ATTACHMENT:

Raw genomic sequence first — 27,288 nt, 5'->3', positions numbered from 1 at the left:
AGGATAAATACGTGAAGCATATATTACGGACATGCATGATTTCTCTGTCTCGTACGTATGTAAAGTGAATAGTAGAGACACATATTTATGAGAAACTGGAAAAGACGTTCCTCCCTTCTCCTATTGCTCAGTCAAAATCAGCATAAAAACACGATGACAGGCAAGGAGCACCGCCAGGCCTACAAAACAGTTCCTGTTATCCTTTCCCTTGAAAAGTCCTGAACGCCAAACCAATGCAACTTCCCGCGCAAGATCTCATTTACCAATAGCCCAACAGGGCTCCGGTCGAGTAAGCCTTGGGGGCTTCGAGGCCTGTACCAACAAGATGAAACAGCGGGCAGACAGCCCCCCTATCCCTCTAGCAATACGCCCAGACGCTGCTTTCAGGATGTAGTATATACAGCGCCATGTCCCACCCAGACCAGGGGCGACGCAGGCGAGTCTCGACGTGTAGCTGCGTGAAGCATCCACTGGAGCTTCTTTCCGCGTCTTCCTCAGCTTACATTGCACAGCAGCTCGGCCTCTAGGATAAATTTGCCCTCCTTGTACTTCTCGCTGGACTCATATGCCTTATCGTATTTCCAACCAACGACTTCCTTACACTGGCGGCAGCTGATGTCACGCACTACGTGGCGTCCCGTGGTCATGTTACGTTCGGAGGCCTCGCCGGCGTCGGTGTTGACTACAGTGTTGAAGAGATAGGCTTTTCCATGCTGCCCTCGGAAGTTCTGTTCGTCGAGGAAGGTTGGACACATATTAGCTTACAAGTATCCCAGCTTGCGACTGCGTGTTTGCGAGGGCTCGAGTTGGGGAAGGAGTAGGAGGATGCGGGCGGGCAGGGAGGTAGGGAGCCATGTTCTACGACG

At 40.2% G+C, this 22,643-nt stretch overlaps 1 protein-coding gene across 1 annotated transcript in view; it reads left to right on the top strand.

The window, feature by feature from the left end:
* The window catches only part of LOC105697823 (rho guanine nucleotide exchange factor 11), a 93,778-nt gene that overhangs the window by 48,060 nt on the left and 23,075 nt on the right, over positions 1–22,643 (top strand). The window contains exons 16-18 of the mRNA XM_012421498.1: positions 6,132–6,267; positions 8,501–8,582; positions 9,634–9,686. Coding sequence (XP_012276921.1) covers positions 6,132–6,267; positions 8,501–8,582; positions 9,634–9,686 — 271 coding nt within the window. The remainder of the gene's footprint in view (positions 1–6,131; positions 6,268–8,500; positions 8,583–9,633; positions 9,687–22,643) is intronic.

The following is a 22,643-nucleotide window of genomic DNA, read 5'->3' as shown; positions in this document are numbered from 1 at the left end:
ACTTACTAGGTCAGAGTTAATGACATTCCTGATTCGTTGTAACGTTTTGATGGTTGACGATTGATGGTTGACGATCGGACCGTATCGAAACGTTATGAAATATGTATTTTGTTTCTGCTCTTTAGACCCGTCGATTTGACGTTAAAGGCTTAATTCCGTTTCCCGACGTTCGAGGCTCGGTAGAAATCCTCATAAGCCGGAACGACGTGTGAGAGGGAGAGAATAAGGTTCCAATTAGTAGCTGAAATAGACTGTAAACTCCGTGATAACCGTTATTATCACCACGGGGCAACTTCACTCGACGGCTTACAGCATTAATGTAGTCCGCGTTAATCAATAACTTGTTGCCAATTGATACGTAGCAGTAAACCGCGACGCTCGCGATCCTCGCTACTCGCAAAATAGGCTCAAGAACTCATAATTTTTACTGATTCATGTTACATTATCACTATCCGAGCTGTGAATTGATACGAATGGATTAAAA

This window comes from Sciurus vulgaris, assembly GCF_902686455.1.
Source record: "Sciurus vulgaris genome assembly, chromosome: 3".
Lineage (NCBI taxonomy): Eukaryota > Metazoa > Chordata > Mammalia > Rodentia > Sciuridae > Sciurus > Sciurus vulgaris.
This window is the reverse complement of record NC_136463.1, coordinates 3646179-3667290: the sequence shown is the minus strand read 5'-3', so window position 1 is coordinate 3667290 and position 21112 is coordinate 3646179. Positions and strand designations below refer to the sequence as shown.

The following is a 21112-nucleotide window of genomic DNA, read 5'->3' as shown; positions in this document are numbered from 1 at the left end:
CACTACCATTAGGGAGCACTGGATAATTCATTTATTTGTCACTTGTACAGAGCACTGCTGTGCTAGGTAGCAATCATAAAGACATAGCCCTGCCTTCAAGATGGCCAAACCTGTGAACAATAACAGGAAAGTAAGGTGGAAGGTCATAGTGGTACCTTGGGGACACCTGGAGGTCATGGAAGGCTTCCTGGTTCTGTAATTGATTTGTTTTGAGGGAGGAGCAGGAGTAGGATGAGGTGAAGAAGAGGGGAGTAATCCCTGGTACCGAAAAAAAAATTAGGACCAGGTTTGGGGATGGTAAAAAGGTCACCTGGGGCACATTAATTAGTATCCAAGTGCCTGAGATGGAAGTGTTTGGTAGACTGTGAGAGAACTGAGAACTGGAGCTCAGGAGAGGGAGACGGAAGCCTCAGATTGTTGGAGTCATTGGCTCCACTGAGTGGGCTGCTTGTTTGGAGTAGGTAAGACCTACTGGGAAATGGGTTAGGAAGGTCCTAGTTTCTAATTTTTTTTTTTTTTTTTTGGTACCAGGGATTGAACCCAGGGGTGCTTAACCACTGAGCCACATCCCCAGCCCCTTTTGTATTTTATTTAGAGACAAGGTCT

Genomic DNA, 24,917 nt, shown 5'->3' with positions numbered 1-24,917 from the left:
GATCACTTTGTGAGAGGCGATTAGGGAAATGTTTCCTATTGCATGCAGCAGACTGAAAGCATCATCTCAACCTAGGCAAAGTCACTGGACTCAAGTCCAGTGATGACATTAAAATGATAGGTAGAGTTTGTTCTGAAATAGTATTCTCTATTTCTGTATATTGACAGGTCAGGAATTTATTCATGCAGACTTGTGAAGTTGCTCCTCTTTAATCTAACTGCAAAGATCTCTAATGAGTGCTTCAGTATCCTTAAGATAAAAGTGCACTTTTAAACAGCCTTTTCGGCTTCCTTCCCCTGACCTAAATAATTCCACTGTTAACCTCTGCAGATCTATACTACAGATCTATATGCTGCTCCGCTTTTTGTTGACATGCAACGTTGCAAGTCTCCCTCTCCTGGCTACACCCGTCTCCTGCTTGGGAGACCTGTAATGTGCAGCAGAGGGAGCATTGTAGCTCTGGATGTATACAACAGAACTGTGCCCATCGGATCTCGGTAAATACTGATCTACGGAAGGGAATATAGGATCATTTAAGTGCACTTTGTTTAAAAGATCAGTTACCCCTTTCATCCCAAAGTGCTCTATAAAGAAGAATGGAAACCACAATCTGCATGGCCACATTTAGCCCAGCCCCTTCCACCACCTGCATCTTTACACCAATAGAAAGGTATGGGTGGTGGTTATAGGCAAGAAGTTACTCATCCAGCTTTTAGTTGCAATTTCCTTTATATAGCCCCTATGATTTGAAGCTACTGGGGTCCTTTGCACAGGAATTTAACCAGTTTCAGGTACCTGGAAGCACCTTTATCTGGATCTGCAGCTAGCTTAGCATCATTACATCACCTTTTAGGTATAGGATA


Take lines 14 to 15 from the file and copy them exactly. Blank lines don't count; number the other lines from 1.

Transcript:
Genomic DNA, 24,917 nt, shown 5'->3' with positions numbered 1-24,917 from the left:
GATCACTTTGTGAGAGGCGATTAGGGAAATGTTTCCTATTGCATGCAGCAGACTGAAAGCATCATCTCAACCTAGGCAAAGTCACTGGACTCAAGTCCAGTGATGACATTAAAATGATAGGTAGAGTTTGTTCTGAAATAGTATTCTCTATTTCTGTATATTGACAGGTCAGGAATTTATTCATGCAGACTTGTGAAGTTGCTCCTCTTTAATCTAACTGCAAAGATCTCTAATGAGTGCTTCAGTATCCTTAAGATAAAAGTGCACTTTTAAACAGCCTTTTCGGCTTCCTTCCCCTGACCTAAATAATTCCACTGTTAACCTCTGCAGATCTATACTACAGATCTATATGCTGCTCCGCTTTTTGTTGACATGCAACGTTGCAAGTCTCCCTCTCCTGGCTACACCCGTCTCCTGCTTGGGAGACCTGTAATGTGCAGCAGAGGGAGCATTGTAGCTCTGGATGTATACAACAGAACTGTGCCCATCGGATCTCGGTAAATACTGATCTACGGAAGGGAATATAGGATCATTTAAGTGCACTTTGTTTAAAAGATCAGTTACCCCTTTCATCCCAAAGTGCTCTATAAAGAAGAATGGAAACCACAATCTGCATGGCCACATTTAGCCCAGCCCCTTCCACCACCTGCATCTTTACACCAATAGAAAGGTATGGGTGGTGGTTATAGGCAAGAAGTTACTCATCCAGCTTTTAGTTGCAATTTCCTTTATATAGCCCCTATGATTTGAAGCTACTGGGGTCCTTTGCACAGGAATTTAACCAGTTTCAGGTACCTGGAAGCACCTTTATCTGGATCTGCAGCTAGCTTAGCATCATTACATCACCTTTTAGGTATAGGATA